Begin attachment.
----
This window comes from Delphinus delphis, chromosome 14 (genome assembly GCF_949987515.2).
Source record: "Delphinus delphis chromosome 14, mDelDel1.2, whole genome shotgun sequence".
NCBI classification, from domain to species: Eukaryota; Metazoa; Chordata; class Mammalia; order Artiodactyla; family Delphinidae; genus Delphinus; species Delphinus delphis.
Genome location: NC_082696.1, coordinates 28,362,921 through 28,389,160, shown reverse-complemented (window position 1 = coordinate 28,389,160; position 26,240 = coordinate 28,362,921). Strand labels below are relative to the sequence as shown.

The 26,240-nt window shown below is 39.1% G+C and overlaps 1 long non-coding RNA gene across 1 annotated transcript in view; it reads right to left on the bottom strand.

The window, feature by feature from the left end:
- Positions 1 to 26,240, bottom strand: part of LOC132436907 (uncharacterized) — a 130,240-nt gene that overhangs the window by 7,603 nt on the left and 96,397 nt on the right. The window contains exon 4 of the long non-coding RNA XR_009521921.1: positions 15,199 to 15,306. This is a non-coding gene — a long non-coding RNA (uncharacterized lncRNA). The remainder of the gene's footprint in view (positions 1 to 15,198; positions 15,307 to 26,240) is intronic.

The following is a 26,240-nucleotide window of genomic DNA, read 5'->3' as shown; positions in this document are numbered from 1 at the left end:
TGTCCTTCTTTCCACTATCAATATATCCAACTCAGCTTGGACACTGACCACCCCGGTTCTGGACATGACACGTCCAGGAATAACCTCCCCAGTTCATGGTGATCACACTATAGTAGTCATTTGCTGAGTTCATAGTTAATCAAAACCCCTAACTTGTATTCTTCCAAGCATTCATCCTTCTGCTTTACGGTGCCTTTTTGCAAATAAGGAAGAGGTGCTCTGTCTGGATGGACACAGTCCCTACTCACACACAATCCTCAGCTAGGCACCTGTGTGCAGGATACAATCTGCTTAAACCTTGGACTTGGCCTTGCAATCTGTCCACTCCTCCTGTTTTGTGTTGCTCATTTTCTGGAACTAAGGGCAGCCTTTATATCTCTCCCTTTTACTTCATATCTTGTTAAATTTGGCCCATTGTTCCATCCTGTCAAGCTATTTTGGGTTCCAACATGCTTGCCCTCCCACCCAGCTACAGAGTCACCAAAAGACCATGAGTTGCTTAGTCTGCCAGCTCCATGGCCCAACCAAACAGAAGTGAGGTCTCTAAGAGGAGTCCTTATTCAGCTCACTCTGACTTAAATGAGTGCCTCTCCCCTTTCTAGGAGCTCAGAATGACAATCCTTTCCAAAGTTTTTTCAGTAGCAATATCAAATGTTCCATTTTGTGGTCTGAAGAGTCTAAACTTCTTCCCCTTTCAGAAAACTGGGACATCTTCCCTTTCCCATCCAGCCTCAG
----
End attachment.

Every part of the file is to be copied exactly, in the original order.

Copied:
This window comes from Delphinus delphis, chromosome 14 (genome assembly GCF_949987515.2).
Source record: "Delphinus delphis chromosome 14, mDelDel1.2, whole genome shotgun sequence".
NCBI classification, from domain to species: Eukaryota; Metazoa; Chordata; class Mammalia; order Artiodactyla; family Delphinidae; genus Delphinus; species Delphinus delphis.
Genome location: NC_082696.1, coordinates 28,362,921 through 28,389,160, shown reverse-complemented (window position 1 = coordinate 28,389,160; position 26,240 = coordinate 28,362,921). Strand labels below are relative to the sequence as shown.

The 26,240-nt window shown below is 39.1% G+C and overlaps 1 long non-coding RNA gene across 1 annotated transcript in view; it reads right to left on the bottom strand.

The window, feature by feature from the left end:
- Positions 1 to 26,240, bottom strand: part of LOC132436907 (uncharacterized) — a 130,240-nt gene that overhangs the window by 7,603 nt on the left and 96,397 nt on the right. The window contains exon 4 of the long non-coding RNA XR_009521921.1: positions 15,199 to 15,306. This is a non-coding gene — a long non-coding RNA (uncharacterized lncRNA). The remainder of the gene's footprint in view (positions 1 to 15,198; positions 15,307 to 26,240) is intronic.

The following is a 26,240-nucleotide window of genomic DNA, read 5'->3' as shown; positions in this document are numbered from 1 at the left end:
TGTCCTTCTTTCCACTATCAATATATCCAACTCAGCTTGGACACTGACCACCCCGGTTCTGGACATGACACGTCCAGGAATAACCTCCCCAGTTCATGGTGATCACACTATAGTAGTCATTTGCTGAGTTCATAGTTAATCAAAACCCCTAACTTGTATTCTTCCAAGCATTCATCCTTCTGCTTTACGGTGCCTTTTTGCAAATAAGGAAGAGGTGCTCTGTCTGGATGGACACAGTCCCTACTCACACACAATCCTCAGCTAGGCACCTGTGTGCAGGATACAATCTGCTTAAACCTTGGACTTGGCCTTGCAATCTGTCCACTCCTCCTGTTTTGTGTTGCTCATTTTCTGGAACTAAGGGCAGCCTTTATATCTCTCCCTTTTACTTCATATCTTGTTAAATTTGGCCCATTGTTCCATCCTGTCAAGCTATTTTGGGTTCCAACATGCTTGCCCTCCCACCCAGCTACAGAGTCACCAAAAGACCATGAGTTGCTTAGTCTGCCAGCTCCATGGCCCAACCAAACAGAAGTGAGGTCTCTAAGAGGAGTCCTTATTCAGCTCACTCTGACTTAAATGAGTGCCTCTCCCCTTTCTAGGAGCTCAGAATGACAATCCTTTCCAAAGTTTTTTCAGTAGCAATATCAAATGTTCCATTTTGTGGTCTGAAGAGTCTAAACTTCTTCCCCTTTCAGAAAACTGGGACATCTTCCCTTTCCCATCCAGCCTCAG